The symbol is strong coming from a country considered to be the largest producer of hashish in the world. Moroccan deputies adopted the bill on Wednesday authorizing the therapeutic use of cannabis. The aim is to “convert illicit crops that destroy the environment into sustainable legal activities that generate value and jobs”, according to the text, which still needs to be approved by the second chamber of Parliament before being ratified.
The bill on “the legal uses of cannabis, medical, cosmetic and industrial”, was approved by the House of Representatives with 119 votes for and 48 against. On the other hand, recreational use remains prohibited and liable to prosecution. The deputies of the Justice and Development Party (PJD), at the head of the government coalition, were the only ones to vote against the text presented by the executive, denouncing “haste” and risk of “exploitation during electoral campaigns” for the regional ones in September and the legislative ones in early October.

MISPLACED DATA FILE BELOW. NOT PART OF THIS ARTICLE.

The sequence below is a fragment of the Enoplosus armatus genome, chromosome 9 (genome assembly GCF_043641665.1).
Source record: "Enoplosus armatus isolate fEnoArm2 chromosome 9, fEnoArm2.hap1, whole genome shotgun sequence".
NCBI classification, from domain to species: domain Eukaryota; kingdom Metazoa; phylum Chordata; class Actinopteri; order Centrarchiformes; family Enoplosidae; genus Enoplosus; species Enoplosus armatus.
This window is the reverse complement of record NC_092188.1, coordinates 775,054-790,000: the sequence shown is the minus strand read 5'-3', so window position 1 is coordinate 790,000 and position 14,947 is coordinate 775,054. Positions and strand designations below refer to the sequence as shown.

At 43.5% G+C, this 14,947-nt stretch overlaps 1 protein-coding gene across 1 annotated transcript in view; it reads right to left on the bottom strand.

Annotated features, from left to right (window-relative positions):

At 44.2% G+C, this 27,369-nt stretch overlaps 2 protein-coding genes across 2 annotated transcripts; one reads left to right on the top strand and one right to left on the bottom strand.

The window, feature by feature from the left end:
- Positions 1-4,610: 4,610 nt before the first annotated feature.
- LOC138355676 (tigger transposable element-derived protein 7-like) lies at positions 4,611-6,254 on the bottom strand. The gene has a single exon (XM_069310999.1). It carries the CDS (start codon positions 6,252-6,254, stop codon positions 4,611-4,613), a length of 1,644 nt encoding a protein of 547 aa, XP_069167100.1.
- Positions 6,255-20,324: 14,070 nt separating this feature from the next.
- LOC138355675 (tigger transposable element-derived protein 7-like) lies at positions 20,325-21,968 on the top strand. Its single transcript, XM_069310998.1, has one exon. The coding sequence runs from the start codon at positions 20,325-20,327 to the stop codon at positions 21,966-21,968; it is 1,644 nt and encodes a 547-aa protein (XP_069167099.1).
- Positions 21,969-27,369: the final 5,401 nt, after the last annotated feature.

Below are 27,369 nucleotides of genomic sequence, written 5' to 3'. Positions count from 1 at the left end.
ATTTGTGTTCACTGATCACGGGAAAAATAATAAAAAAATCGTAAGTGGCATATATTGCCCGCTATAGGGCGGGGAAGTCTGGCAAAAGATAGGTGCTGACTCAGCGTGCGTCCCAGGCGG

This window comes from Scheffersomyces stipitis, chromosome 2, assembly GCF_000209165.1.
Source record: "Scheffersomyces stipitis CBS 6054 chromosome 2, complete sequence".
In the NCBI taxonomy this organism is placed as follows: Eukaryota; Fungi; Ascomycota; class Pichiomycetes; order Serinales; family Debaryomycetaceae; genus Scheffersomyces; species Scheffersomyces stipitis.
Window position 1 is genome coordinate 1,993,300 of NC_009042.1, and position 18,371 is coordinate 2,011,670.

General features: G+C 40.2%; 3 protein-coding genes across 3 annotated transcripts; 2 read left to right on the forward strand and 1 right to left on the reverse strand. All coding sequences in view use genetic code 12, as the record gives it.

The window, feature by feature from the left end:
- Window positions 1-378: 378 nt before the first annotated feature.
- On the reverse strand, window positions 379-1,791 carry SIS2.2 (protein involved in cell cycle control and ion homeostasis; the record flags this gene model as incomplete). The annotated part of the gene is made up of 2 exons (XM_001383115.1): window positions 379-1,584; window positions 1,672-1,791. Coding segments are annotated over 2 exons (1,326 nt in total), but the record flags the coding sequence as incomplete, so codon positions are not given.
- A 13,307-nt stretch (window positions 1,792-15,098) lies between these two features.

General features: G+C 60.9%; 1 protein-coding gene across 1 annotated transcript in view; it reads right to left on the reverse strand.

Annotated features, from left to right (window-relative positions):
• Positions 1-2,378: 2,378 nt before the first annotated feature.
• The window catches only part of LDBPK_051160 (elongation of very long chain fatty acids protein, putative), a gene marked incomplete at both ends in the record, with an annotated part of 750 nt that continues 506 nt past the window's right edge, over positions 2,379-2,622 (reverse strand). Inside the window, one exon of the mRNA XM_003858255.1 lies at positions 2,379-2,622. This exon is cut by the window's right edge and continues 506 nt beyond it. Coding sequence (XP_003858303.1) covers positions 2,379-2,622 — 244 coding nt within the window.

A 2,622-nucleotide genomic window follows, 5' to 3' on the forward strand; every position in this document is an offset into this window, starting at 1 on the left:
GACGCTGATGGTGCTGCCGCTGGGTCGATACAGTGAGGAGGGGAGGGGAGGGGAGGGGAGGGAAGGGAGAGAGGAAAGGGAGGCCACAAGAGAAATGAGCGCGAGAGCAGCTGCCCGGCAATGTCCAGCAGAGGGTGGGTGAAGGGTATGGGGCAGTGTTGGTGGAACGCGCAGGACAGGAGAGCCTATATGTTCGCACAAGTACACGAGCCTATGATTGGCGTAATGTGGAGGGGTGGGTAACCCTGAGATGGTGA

A turnover in Europe of nearly 10.8 billion euros
Morocco is ranked the world’s largest producer of cannabis resin, according to the 2020 annual report of the United Nations Office on Drugs and Crime. The figures recently revealed in Rabat show “55,000 hectares cultivated in 2019”, mainly in the North, with annual revenues which have risen from around 500 million euros in the early 2000s to nearly 325 million euros in 2020, and a “consolidated turnover in Europe” of nearly 10.8 billion euros. A study published in 2020 by the independent network “Global Initiative against Transnational Organized Crime” estimated Morocco’s production at over 700 tonnes per year, for a total value of around 19 billion euros.
The kingdom is counting on the “sustained development” of the global medical cannabis market, with forecasts of average annual growth of around 60% in Europe, its “target market”. Annual farm receipts are estimated to range from $ 420 million to up to $ 630 million by 2028.
Traditionally cultivated for centuries in the mountainous region of the Rif, authorized under the French protectorate, banned in 1954 but tolerated since, the “kif” currently supports 400,000 people, or 60,000 families, according to official figures. Until now, the small farmers of the North touched, according to the MAP agency, “4% of the final turnover in the illegal circuit” against potentially “12% in the legal market”.